Thailand's Environment Minister announced the new policy in a Facebook post and warned visitors, "Your trash, we'll send it back to you."
The popular Khao Yai National Park near Bangkok in Thailand has announced a new policy. If you litter within the park, they plan to mail your rubbish back to you, BBC News reports. The new plan was announced by Thailand's Environment Minister Varawut Silpa-archa. They took to Facebook to share pictures of litter collected in cardboard parcels ready to be shipped off. While it may seem like a complex program, all visitors are required to register their addresses when they enter the national park. This makes it quite simple for park rangers to track them down and mail their trash back to them.
In addition to receiving trash in the mail, offenders will be registered with the police. Environment Minister Silpa-archa warned in their Facebook post, "Your trash, we'll send it back to you." The photo in the post includes empty plastic bottles, cans, and chips wrappers, along with a note for the offender: "You forgot these things at Khao Yai National Park." In Thailand, littering in a national park is a criminal offense and can be punished with up to five years in prison as well as hefty fines. The new initiative is an added way to prevent visitors from littering.
Litter is particularly dangerous in national parks as animals may try to eat the rubbish left behind, leading to cases of choking or worse. This is especially true at Khao Yai National Park, which is known for its waterfalls, animals, and scenery. The national park is just north-east of the Thai capital Bangkok and stretches across more than 2,000 square kilometers (that is about 770 square miles). Over the years, the destination has become quite popular among hikers. Unfortunately, the increased number of visitors has also lead to a sharp increase in rubbish left behind. This is why the government has chosen to act upon it.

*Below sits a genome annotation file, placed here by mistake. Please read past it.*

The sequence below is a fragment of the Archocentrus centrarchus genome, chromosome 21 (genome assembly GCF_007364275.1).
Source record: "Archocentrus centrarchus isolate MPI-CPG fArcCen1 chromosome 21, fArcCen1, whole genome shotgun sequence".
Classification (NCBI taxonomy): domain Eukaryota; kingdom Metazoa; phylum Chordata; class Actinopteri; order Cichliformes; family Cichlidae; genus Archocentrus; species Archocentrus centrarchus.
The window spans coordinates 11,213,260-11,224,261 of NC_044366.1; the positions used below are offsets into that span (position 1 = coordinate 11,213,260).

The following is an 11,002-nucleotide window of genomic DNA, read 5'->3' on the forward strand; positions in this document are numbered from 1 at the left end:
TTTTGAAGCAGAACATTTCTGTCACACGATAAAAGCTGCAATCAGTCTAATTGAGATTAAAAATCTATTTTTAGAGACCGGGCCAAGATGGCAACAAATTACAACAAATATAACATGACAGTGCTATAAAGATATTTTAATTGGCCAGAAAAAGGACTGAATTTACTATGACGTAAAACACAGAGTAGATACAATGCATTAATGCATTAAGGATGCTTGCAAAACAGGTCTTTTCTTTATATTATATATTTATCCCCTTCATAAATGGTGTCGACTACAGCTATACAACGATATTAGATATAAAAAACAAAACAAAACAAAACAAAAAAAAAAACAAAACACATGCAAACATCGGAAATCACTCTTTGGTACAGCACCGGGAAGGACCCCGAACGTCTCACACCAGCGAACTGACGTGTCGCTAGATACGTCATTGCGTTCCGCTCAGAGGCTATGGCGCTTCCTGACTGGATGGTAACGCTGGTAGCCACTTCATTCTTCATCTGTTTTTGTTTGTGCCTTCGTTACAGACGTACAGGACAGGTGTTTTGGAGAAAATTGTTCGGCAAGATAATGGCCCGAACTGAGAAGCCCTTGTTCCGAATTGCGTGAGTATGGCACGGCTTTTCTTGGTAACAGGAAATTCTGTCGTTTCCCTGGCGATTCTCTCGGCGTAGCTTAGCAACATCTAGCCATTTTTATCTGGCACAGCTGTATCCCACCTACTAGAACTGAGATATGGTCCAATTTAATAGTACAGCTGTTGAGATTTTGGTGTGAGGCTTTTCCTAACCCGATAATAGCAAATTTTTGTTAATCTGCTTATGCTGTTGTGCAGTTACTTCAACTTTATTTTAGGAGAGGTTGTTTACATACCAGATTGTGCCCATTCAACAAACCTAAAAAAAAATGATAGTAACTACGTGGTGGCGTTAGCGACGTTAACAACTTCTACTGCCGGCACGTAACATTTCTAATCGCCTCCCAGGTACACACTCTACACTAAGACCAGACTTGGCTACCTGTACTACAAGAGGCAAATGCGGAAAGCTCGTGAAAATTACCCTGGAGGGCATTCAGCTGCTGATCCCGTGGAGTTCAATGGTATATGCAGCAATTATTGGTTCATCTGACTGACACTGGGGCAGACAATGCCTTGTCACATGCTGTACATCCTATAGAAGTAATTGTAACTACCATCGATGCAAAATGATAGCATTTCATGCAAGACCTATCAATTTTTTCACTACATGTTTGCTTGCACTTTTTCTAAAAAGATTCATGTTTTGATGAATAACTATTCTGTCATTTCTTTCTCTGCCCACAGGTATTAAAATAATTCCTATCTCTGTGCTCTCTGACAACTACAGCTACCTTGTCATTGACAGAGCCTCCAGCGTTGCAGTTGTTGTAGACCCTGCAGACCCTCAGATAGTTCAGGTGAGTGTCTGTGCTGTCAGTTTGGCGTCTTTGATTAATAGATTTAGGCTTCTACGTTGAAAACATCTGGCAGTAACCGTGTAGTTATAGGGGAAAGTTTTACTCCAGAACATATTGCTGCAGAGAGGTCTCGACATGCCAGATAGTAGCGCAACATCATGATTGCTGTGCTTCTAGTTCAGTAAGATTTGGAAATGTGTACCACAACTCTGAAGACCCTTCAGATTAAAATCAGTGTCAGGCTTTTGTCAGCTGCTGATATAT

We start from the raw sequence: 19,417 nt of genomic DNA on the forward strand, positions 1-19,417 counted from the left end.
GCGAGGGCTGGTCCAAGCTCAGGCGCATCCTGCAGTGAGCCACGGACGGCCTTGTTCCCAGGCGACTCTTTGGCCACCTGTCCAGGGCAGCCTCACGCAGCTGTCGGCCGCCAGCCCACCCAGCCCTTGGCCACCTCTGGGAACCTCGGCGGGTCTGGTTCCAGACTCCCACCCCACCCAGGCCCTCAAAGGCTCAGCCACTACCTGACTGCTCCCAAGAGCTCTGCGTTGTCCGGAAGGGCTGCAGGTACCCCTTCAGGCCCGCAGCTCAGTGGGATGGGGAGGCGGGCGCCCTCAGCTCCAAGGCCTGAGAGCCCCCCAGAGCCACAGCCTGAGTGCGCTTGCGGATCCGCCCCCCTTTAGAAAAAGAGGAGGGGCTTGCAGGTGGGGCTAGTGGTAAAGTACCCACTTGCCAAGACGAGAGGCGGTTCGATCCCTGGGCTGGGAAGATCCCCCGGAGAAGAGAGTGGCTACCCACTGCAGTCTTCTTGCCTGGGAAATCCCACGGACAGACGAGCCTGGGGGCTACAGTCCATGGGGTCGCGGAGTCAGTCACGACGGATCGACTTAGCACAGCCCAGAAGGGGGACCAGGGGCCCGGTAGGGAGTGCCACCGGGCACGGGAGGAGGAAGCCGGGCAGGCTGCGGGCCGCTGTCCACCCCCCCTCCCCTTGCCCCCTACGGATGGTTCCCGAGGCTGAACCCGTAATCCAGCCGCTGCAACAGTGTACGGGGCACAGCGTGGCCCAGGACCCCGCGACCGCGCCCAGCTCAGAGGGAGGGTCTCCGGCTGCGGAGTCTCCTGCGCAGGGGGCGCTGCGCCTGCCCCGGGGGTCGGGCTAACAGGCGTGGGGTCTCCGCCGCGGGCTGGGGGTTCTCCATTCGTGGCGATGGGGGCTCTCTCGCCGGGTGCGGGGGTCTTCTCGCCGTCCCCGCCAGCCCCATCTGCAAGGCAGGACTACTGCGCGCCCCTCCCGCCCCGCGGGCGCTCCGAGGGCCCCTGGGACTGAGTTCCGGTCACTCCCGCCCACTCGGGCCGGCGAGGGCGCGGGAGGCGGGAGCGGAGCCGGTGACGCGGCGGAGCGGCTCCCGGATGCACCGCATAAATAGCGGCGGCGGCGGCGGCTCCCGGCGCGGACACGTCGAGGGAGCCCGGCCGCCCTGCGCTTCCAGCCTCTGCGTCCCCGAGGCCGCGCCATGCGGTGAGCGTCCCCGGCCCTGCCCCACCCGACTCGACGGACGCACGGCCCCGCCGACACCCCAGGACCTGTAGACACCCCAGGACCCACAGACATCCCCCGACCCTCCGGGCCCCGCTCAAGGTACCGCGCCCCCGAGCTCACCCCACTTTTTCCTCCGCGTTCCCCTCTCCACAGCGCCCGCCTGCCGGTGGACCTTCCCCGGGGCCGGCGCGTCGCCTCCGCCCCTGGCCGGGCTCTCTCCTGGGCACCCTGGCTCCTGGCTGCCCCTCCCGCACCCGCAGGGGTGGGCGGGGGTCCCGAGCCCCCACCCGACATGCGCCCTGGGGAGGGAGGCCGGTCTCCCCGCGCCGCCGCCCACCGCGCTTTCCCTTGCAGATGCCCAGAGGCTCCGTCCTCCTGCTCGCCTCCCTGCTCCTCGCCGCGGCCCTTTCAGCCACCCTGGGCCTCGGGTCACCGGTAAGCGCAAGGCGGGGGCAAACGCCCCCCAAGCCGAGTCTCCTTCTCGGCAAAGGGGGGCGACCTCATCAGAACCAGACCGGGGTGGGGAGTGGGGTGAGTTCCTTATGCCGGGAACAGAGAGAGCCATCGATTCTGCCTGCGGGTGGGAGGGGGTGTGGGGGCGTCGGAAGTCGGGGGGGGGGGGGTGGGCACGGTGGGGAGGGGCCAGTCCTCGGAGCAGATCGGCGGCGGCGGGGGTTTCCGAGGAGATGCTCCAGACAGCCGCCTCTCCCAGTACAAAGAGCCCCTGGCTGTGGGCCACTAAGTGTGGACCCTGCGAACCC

In 2016, during one of its busiest weeks, about 154,000 visitors left behind more than 23 tons of waste (yes, in just one week). Earlier this month, Thailand also announced it would shut all its national parks for several months every year so as to reduce environmental damage at popular tourist spots. After learning that the closure of various parks allowed their natural habitats to recover from the hordes of tourist crowds they usually welcome, authorities want to continue the practice long after the pandemic is over. Silpa-archa affirmed, "This is so that nature can rehabilitate itself and the park rangers can improve the parks."